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Racial Politics & The Cup

Source: Jornal GGN. My hasty translation of a passage.

A Datafolha survey of fans in attendance at Saturday’s match against Chile in Belo Horizonte confirms the perception that those in attendance represented “the white elite.”

Among the 693 fans interviewed at the stadium entrance, 67% defined themselves as white and 90% said they belonged to economic classes A or B.

These percentages stand in stark contrast with the the profile of the average Brazilian,  41% of whom declare themselves pardo, or mixed race. At the stadium 24% identified themselves as such. And the index of self-reported black Brazilians attending the match (6%) was less than half that of the population as a whole.

The margin of error was 4 percent and the degree of reliability 95%.

Datafolha also measured perceptions of president Rousseff and found that her standing among fans was worse than that of the average test subject.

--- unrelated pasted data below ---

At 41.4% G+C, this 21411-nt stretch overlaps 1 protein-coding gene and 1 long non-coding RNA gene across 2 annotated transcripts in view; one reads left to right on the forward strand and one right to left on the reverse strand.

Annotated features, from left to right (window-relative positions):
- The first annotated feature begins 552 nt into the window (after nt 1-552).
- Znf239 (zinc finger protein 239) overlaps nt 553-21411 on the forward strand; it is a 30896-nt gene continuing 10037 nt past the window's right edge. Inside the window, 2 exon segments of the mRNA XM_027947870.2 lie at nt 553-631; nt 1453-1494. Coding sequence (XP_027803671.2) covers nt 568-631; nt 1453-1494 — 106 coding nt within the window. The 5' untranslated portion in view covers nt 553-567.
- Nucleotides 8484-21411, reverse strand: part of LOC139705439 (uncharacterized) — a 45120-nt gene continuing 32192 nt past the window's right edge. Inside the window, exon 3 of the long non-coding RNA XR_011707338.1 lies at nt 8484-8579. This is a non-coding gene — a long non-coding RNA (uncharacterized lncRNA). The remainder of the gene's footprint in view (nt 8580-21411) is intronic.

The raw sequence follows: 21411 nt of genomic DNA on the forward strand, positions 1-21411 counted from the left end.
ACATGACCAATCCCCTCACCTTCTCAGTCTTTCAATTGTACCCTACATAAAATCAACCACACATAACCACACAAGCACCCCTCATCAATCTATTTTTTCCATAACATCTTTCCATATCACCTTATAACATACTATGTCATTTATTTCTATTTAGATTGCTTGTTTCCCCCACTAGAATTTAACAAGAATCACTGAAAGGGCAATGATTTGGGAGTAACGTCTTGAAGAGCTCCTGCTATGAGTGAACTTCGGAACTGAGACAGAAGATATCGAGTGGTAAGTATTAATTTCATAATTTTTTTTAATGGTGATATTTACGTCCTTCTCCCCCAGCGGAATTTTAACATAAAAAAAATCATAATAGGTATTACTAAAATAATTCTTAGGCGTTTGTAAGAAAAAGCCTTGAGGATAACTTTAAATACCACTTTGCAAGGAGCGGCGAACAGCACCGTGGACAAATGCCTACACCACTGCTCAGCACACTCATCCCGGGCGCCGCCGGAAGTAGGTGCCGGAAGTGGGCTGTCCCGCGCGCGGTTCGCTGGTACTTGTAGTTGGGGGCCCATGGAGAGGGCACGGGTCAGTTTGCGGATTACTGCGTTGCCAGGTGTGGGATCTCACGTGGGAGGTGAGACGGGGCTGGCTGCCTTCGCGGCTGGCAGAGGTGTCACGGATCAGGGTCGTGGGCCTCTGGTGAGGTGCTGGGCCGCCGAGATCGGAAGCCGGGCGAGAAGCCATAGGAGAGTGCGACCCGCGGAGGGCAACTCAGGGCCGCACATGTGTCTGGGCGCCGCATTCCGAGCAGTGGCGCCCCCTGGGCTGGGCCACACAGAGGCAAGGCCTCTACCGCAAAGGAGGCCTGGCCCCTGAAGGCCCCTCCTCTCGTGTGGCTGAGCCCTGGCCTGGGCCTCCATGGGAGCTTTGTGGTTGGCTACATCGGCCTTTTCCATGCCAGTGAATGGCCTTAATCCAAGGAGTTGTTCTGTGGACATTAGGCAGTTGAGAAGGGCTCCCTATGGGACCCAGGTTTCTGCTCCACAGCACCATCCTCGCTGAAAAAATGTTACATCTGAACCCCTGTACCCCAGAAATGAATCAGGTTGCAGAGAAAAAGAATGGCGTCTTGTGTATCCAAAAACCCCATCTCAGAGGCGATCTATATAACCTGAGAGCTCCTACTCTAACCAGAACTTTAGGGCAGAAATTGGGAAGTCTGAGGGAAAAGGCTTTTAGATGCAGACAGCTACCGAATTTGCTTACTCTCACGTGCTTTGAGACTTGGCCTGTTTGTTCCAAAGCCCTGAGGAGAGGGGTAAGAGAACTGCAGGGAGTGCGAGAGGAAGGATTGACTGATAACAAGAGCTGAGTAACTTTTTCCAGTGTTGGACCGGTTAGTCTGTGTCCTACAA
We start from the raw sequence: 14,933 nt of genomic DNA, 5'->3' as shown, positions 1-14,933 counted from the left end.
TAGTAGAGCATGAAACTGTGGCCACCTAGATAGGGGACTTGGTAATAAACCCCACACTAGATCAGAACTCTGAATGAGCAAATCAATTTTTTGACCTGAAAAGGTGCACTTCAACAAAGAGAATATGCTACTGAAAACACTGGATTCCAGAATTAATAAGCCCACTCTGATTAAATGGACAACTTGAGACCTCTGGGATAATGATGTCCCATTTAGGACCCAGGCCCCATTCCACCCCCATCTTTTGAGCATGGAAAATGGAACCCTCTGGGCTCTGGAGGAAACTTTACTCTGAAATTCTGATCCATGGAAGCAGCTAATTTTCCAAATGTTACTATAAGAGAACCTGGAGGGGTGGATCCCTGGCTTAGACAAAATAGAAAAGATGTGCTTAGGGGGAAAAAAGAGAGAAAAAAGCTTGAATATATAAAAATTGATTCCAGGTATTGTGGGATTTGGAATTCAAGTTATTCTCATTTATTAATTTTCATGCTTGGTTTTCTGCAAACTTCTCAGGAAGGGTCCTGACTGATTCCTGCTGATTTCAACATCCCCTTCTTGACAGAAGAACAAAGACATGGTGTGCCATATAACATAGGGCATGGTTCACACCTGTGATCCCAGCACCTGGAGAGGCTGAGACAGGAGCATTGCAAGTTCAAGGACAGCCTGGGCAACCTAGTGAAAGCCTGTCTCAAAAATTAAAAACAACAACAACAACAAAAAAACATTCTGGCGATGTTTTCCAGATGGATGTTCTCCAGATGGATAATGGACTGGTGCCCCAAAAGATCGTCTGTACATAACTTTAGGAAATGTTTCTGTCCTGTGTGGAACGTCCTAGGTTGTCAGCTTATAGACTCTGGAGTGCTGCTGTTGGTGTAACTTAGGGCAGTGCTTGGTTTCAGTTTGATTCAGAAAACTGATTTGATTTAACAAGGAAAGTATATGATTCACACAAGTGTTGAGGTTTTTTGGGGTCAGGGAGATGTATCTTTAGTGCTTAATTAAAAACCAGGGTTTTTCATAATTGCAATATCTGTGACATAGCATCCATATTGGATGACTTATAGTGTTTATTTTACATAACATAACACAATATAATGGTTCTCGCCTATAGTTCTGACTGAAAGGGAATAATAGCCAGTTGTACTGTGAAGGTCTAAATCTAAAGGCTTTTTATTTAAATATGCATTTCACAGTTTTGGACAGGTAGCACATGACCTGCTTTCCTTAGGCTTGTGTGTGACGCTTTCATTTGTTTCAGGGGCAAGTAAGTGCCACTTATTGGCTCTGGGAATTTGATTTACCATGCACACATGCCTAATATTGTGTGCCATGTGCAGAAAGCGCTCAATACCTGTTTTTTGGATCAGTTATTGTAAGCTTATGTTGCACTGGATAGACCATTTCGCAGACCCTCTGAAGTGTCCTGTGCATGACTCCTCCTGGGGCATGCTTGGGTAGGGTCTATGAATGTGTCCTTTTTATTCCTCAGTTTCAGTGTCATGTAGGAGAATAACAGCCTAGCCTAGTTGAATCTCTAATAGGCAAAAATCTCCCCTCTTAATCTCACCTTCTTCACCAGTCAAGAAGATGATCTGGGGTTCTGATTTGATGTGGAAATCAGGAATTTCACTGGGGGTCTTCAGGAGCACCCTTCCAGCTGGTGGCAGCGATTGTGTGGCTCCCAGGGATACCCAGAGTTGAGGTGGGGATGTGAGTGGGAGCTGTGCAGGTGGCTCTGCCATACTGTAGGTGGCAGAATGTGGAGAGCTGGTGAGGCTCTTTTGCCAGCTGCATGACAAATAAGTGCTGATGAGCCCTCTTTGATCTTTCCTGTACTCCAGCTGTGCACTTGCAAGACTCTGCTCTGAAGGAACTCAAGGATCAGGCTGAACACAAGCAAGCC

Those who attended the Cup match (55%) considered the event badly or very badly managed. This is nearly twice the figure observed in a survey earlier this month in which 38% of Brazilians called the government average and 33% defined it as good or excellent.

The poor showing of the federal government, however, does not translate into the obscenities and verbal attacks against the president during the opening match of the Cup in São Paulo: 61% say they disagree with the tactics of the  “yellow blocs.”

A reference to the Black Blocs in describing the use of social media to orchestrate flash mobs …

The atmosphere of the Cup may also have touched a sense of national pride: 91% say they have more pride than shame in being Brazilian, compared with 77% of subjects of a national survey conducted in early May.